According to the plan, the coalition and the governing council have to approve the law, meaning both will have veto power over its contents. Speaking on ABC’s "This Week" on November 16, Bremer said the "interim constitution"--the term he used for the fundamental law--will guarantee equality for all citizens, an independent judiciary, and a federal government. "They [these ideas] will be in the interim constitution because we’re going to be involved in drafting it," he said. On the other hand, "everybody wants the Iraqis to take the lead in drafting the document," said David Phillips, senior fellow and deputy director of the Center for Preventive Action at the Council on Foreign Relations.
What will the fundamental law cover?
The exact contents of the document will be determined in negotiations. However, the November 15 agreement set forth a number of elements that will be a part of the law, including:
- A bill of rights guaranteeing Iraqis freedom of speech and religion; equal rights for all regardless of gender, sect, or ethnicity; and due process in a court of law.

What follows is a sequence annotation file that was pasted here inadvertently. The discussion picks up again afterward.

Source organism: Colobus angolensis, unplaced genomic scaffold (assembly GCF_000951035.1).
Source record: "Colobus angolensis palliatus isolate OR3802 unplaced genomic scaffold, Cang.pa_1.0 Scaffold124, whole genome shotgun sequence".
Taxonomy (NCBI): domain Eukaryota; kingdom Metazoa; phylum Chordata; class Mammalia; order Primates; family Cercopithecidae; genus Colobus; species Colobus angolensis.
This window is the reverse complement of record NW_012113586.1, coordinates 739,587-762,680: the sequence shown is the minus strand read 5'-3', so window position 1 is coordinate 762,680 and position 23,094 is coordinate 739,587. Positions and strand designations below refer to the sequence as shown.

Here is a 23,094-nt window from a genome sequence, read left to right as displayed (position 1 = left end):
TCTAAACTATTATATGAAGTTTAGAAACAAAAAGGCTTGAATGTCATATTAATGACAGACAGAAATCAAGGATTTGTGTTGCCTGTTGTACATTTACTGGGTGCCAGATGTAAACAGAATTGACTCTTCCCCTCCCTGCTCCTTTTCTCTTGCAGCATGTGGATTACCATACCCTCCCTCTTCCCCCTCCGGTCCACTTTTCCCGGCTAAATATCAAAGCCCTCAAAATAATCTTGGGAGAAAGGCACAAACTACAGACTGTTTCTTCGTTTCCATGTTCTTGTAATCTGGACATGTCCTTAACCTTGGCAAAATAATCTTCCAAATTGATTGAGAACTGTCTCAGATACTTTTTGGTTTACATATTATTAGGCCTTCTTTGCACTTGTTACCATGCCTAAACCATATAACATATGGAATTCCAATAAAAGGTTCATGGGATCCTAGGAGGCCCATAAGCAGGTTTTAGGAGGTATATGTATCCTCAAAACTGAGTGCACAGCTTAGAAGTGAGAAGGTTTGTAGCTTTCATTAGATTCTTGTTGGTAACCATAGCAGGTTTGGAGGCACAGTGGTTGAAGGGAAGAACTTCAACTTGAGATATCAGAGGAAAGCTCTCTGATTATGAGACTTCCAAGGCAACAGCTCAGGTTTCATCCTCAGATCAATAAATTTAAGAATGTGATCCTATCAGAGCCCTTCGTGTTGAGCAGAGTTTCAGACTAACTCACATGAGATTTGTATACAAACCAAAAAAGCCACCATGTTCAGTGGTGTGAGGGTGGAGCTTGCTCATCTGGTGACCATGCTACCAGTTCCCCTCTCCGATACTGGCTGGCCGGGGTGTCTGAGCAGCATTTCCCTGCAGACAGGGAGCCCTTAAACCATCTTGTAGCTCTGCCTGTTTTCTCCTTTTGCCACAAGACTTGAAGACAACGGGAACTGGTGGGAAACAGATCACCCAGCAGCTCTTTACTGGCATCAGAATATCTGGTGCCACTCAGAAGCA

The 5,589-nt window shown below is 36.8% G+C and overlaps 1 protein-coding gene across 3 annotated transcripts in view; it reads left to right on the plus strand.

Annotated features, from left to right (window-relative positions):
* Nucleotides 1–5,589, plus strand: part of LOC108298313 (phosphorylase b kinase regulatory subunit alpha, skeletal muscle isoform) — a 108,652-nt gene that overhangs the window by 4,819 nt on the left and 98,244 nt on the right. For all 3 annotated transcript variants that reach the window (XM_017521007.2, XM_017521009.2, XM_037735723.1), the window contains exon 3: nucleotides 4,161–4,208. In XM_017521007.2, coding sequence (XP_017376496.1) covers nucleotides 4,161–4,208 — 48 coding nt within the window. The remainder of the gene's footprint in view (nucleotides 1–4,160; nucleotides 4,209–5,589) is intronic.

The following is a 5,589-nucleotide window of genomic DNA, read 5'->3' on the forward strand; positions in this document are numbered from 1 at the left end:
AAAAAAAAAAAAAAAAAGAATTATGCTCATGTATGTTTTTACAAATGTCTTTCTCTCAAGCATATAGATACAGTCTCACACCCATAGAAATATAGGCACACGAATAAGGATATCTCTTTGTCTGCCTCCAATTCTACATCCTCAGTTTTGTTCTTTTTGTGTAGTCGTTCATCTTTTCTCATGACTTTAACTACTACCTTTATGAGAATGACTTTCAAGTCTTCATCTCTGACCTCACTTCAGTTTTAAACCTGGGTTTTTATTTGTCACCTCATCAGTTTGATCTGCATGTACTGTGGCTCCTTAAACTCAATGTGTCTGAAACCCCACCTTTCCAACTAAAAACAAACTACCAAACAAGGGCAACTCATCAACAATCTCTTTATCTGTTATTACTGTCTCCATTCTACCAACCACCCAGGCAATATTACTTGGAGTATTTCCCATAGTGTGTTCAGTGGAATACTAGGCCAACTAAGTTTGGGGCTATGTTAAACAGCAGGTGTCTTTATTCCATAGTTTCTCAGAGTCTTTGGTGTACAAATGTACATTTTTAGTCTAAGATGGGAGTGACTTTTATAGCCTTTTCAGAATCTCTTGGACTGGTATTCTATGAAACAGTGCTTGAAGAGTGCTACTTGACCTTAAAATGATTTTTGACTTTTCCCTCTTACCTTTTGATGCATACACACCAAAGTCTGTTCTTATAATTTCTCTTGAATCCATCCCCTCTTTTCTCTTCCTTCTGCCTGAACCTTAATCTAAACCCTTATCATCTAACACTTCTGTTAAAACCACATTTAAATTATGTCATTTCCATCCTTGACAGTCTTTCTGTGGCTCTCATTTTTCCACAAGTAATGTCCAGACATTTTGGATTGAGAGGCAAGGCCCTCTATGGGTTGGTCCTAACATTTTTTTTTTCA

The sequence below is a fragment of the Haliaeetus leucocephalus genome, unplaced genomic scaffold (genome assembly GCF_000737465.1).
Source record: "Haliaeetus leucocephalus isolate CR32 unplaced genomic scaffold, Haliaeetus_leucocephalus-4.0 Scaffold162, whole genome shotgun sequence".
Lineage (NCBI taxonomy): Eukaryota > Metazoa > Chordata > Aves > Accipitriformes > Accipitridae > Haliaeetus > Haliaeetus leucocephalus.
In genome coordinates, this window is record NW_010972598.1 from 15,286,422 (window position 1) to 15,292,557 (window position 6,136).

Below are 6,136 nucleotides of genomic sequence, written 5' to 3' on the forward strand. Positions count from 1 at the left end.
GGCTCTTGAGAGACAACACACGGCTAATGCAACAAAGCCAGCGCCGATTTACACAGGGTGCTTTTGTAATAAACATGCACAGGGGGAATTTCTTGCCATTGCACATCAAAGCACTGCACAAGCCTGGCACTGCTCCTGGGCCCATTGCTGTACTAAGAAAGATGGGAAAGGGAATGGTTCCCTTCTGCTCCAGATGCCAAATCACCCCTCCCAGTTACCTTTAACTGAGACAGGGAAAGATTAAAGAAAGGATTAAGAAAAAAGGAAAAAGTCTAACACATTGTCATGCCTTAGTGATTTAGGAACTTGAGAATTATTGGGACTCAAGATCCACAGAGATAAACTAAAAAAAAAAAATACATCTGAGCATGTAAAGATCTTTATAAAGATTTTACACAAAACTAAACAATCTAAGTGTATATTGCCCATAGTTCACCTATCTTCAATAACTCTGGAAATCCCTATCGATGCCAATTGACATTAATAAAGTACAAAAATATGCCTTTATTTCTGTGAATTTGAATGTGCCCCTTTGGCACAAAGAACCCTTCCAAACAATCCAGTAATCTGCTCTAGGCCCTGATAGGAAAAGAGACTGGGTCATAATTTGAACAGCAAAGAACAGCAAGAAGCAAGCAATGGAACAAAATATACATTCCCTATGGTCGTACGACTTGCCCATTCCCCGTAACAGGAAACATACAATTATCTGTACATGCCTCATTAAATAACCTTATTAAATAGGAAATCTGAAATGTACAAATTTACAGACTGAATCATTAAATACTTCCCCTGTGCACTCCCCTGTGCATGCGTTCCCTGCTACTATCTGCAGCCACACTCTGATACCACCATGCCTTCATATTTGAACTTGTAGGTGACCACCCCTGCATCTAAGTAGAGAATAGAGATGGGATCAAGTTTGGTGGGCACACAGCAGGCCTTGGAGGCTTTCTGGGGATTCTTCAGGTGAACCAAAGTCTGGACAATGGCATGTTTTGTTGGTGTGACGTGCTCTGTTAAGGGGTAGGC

- A federal structure for Iraq that specifies how power will be divided between the central government and local governorates or states.
- Independence of the judiciary and a mechanism for judicial review.
- Civilian control of the armed and security forces.
- A timetable for drafting a constitution and holding general elections.
- A statement that says the fundamental law cannot be changed.
Will the negotiations over this document be difficult?
Some constitutional and democracy experts say yes, largely because the fundamental law may deal with some of Iraq’s most controversial political issues, such as the role of Islam or how to divide the country into federal states.
What do these experts suggest?
That the fundamental law avoid so-called final-status issues, which they say should be debated at length by Iraqis in a formal constitutional convention. "Our suggestion is that the interim constitution be a very basic document, simply a set of rules about how to get through the initial steps of the transition," says Ottaway, who recently wrote a policy paper on Iraqi governance with fellow Carnegie scholar Thomas Carothers. "It seems that they [coalition authorities] have embraced the idea of the two-stage process [an appointed interim government preceding an elected permanent government], but they are still trying to sneak the issues of a long-term constitution into the interim constitution." Feldman predicts that "there are going to be real disagreements" over aspects of the fundamental law. "This is an attempt by the CPA to have as much input as possible over the constitution-writing process," he says.